Federal preselection and electoral law developments

Federal preselection news from New South Wales, not all of it about the Liberals, plus plans to lower the voting age to 16 in the ACT and much else.

The mercurial Roy Morgan organisation put out a newsletter this week saying its fortnightly poll had Labor leading 56.5-43.5 and would be published in full within 48 hours, but nothing more was heard. However, there is no shortage of other electoral news to relate, even without getting too deep into the developing situation of the New South Wales Liberals’ federal preselection tangle, which was covered in depth here. Note that I also have a separate post dealing with the imminent Super Saturday of four New South Wales state by-elections.

• The Liberals in New South Wales have at least resolved their dispute to the extent of proceeding with plans for a preselection ballot for Bennelong, which David Crowe of The Age reports is likely to be held in March. The candidates are Gisele Kapterian, former chief-of-staff to Michaelia Cash and current executive at software company Salesforce; Craig Chung, a City of Sydney councillor; and Simon Kennedy, a former partner at McKinsey.

• Labor also has a few loose ends in New South Wales, having yet to choose candidates to succeed retiring members Sharon Bird and Julie Ovens in Cunningham and Parramatta. A membership ballot for Cunningham will be held on February 19 between Misha Zelinsky, Australian Workers Union assistant national secretary and former criminal defence lawyer, and Alison Byrnes-Scully, staffer to Sharon Bird (and wife of state Wollongong MP Paul Scully). Zelinsky has been in the news over social media posts and an e-book he co-authored nearly a decade ago which featured jokes denigrating women. The Guardian reports that Labor is struggling to find a candidate in Parramatta that the party hierarchy considers up to standard, having lately been rebuffed by Cameron Murphy, prominent barrister and son of Lionel Murphy.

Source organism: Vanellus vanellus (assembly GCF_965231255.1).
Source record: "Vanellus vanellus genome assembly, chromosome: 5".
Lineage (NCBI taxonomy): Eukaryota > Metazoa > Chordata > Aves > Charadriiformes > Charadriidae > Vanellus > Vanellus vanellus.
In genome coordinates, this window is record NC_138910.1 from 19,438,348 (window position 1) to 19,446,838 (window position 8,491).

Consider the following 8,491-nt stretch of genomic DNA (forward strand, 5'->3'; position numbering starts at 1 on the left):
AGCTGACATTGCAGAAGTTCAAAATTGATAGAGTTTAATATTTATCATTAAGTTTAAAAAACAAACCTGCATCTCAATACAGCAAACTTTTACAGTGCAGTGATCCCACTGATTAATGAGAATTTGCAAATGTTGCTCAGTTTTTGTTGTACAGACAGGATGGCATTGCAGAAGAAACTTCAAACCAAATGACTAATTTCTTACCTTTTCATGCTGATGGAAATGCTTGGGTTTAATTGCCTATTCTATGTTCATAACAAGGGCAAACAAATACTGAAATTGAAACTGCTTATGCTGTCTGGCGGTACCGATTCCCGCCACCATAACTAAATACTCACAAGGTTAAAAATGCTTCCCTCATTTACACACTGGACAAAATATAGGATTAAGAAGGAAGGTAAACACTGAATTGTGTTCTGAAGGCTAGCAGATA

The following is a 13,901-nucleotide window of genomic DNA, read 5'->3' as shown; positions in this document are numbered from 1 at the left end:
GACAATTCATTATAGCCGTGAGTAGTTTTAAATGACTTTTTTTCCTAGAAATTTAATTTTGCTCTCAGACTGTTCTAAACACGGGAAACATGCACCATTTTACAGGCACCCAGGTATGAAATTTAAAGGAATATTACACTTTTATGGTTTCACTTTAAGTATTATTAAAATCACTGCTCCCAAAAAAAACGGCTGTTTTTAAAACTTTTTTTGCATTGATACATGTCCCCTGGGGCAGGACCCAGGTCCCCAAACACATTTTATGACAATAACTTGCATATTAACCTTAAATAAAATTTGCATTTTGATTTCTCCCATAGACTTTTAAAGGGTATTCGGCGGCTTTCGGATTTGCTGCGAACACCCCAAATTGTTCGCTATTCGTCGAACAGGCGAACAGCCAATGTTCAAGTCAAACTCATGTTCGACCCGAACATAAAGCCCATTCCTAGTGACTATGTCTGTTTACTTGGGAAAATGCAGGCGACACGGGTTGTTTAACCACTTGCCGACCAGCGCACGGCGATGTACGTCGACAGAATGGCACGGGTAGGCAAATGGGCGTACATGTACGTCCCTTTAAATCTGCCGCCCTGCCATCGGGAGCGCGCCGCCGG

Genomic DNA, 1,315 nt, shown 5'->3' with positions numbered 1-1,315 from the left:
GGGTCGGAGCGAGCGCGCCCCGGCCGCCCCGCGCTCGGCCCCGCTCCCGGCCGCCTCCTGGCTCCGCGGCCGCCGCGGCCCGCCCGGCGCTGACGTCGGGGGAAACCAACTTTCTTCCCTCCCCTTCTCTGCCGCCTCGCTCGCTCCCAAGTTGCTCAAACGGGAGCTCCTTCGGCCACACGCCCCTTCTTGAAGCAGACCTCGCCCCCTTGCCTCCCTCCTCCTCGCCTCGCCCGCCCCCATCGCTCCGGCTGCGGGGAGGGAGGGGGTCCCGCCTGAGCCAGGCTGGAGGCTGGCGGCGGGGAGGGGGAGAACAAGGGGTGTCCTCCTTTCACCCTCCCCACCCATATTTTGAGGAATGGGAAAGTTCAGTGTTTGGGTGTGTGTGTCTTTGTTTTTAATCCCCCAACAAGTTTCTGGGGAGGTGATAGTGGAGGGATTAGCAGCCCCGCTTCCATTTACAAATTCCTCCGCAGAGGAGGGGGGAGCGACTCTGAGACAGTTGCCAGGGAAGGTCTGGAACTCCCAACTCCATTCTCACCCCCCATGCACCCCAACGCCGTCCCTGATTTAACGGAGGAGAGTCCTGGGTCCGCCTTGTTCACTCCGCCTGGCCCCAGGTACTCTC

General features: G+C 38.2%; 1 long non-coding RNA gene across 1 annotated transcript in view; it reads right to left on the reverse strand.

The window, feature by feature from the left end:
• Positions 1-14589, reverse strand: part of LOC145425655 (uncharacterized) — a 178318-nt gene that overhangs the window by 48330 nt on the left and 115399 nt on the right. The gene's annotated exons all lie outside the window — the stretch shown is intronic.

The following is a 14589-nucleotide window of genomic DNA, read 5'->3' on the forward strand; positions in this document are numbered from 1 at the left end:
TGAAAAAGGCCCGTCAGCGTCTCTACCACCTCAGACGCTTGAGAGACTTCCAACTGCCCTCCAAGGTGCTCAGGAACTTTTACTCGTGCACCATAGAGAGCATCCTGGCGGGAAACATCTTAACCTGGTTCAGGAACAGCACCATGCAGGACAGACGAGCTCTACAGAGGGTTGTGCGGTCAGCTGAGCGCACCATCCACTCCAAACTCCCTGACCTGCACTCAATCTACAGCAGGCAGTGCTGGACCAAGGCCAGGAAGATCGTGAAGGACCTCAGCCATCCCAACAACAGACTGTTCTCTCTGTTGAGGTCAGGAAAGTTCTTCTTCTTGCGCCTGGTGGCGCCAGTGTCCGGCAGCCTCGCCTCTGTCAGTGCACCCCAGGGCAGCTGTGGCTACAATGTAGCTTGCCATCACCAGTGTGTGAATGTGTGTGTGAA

• Northern Territory Senator Sam McMahon, a Country Liberals member who sat with the Nationals in Canberra, resigned from the party last week and is leaving open the possibility of contesting the election either for a different party or as an independent. McMahon lost her preselection last June to Alice Springs deputy mayor and conservative media identity Jacinta Price.

Noteworthy matters of electoral law and administration at state and territory level:

• A headache looms in South Australia ahead of its March 19 state election, with no contingency in place for voters put in COVID-19 isolation who are unable to meet the deadline for a postal vote application. A bill to allow for voting to be conducted over the phone in this circumstance was passed by the lower house and amended in the upper, and the lower house had not considered the amendments when it rose in early December. The Advertiser reports that Labor says it would be a simple matter for the house to reconvene and agree to the amended bill, but Premier Steven Marshall says there is not enough time to pass legislation before the government enters caretaker mode ahead of the election. Marshall blames Labor for supporting the amendments, but it appears to me that the government chose to sit on the bill for the last three days of the session.

• The Canberra Times reports Labor has “indicated a willingness” to support a Greens bill to make voting compulsory for 16 and 17 year olds in ACT elections, notwithstanding the local electoral commission’s evident horror at the resulting administrative burden.

Remy Varga of The Australian reports the Victorian government is taking a stand against the pernicious practice of political parties handling postal vote applications so they can harvest data from them.

Author: William Bowe

William Bowe is a Perth-based election analyst and occasional teacher of political science. His blog, The Poll Bludger, has existed in one form or another since 2004, and is one of the most heavily trafficked websites on Australian politics.